The thing about perspective…Ten for Today

What a thing to do, this getting away to change the scenery. Being on a family trip to France and Spain has brought not only refreshment to a pretty stale when it wasn’t toxic year, even years (I’ve had some years), but also a much needed perspective check. Seeing new lands, even if they’re the old ones, helps shift awareness into the absorbing/observing mode and backed out of the constant spewing mode.

The women I travel with, my daughters, are entwined in memory and making memories. My mother in law’s home is filled with childhood memories, flashbacks and glimpses: one was six and the other three the last time we visited. It was summer then. But this time they’ve brought themselves to their mamie’s house: inquisitive, cynical, wry and wondering. They’re excited but skeptical about this new outlook they were promised in this more socially conscious historically and gustatorily fermented with history country. It’s all about food, everywhere, every day.

They want to believe this land holds lure, romance–and it does–but they’re wise enough to know, despite the language barrier, that their 82 year old grandmother can sound as narrow-minded, silly, prejudiced, stereotypical and judgmental as any American. It’s both a national and a family thing. Their mamie is…well, their mamie. She is all of France and all of her. They love and hate to see themselves in her.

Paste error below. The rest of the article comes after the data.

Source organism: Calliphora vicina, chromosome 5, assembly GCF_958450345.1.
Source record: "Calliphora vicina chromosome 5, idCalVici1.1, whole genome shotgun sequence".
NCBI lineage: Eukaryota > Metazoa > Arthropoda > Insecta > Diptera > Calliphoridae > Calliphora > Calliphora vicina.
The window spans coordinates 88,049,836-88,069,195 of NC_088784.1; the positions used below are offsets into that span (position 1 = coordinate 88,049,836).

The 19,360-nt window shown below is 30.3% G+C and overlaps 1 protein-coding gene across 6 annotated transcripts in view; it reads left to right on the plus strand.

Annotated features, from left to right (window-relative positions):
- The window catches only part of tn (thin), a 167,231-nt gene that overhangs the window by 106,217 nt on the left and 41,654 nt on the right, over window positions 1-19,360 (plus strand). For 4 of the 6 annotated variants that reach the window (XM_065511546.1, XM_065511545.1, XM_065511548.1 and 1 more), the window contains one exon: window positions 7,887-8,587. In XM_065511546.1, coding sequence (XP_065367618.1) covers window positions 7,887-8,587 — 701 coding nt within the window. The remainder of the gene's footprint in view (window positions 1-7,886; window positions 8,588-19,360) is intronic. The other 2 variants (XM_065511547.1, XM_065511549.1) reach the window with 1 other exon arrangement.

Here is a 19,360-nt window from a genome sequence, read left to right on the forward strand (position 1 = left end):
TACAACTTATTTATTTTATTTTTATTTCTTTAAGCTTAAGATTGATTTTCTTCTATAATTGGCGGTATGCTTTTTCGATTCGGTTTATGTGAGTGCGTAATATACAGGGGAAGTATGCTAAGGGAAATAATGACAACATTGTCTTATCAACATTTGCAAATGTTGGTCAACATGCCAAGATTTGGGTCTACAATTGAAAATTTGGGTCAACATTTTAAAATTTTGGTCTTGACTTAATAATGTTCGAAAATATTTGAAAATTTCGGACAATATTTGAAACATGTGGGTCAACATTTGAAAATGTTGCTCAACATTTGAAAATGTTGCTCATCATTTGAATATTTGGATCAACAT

And yet, the strangeness and familiarity of it all gives them, us, the comfort and discomfort to sit back and play compare and contrast, and practice some serious appreciation. They have options to be part of the world, not just their world. 

Oh, and internet access is sketch at best. The better to see their sometimes scowling, sometimes intent, oftentimes laughing faces.

No one looks through the window…

jordyn            jordyn                                                                                                                         jordyn             jordyn

No one looks through the window with my eyes; no one sees my vision nor thinks my thought. Banal but true, each of us is uniquely combined.

My grip on daily do’s is looser or tighter than others’ but my hands are singularly mine. Touch sense cannot be duplicated–just exactly mine, touching you or you, me.

I am me, the way I shave, for instance–some parts meticulously, rather obsessively like lower legs and big toe knuckle, pits and “v” of the sparsely endowed V.

Everywhere else, I pay no mind, just like brows, a sometimes clearing, or second toes but never my thighs or head, the latter which has grown with abandon for 15 years or more.

My hair curls more on the left than on the right, and I walk straighter if my hair is parted on the left, my face aligned with a hidden equilibrium too far from even inner sight.